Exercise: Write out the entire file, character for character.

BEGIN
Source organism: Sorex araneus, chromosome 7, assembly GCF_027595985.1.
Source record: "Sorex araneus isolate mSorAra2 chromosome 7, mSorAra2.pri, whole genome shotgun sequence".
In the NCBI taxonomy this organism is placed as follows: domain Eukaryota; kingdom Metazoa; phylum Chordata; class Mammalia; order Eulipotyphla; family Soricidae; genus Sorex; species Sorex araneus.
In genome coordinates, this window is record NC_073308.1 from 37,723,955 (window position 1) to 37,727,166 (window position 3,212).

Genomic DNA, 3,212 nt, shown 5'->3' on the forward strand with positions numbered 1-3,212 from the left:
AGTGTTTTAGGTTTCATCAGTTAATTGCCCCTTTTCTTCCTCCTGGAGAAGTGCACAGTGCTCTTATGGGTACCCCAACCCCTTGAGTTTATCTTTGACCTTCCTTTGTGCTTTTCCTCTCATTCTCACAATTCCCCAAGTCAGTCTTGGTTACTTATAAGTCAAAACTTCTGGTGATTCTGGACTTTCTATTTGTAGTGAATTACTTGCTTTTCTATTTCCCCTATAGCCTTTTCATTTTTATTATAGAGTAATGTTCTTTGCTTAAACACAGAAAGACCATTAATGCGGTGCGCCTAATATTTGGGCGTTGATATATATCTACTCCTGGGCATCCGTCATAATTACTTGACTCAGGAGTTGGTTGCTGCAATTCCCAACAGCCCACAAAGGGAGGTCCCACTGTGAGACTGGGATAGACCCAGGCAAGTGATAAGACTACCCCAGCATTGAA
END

Source organism: Sorex araneus, chromosome 7, assembly GCF_027595985.1.
Source record: "Sorex araneus isolate mSorAra2 chromosome 7, mSorAra2.pri, whole genome shotgun sequence".
In the NCBI taxonomy this organism is placed as follows: domain Eukaryota; kingdom Metazoa; phylum Chordata; class Mammalia; order Eulipotyphla; family Soricidae; genus Sorex; species Sorex araneus.
In genome coordinates, this window is record NC_073308.1 from 37,723,955 (window position 1) to 37,727,166 (window position 3,212).

Genomic DNA, 3,212 nt, shown 5'->3' on the forward strand with positions numbered 1-3,212 from the left:
AGTGTTTTAGGTTTCATCAGTTAATTGCCCCTTTTCTTCCTCCTGGAGAAGTGCACAGTGCTCTTATGGGTACCCCAACCCCTTGAGTTTATCTTTGACCTTCCTTTGTGCTTTTCCTCTCATTCTCACAATTCCCCAAGTCAGTCTTGGTTACTTATAAGTCAAAACTTCTGGTGATTCTGGACTTTCTATTTGTAGTGAATTACTTGCTTTTCTATTTCCCCTATAGCCTTTTCATTTTTATTATAGAGTAATGTTCTTTGCTTAAACACAGAAAGACCATTAATGCGGTGCGCCTAATATTTGGGCGTTGATATATATCTACTCCTGGGCATCCGTCATAATTACTTGACTCAGGAGTTGGTTGCTGCAATTCCCAACAGCCCACAAAGGGAGGTCCCACTGTGAGACTGGGATAGACCCAGGCAAGTGATAAGACTACCCCAGCATTGAA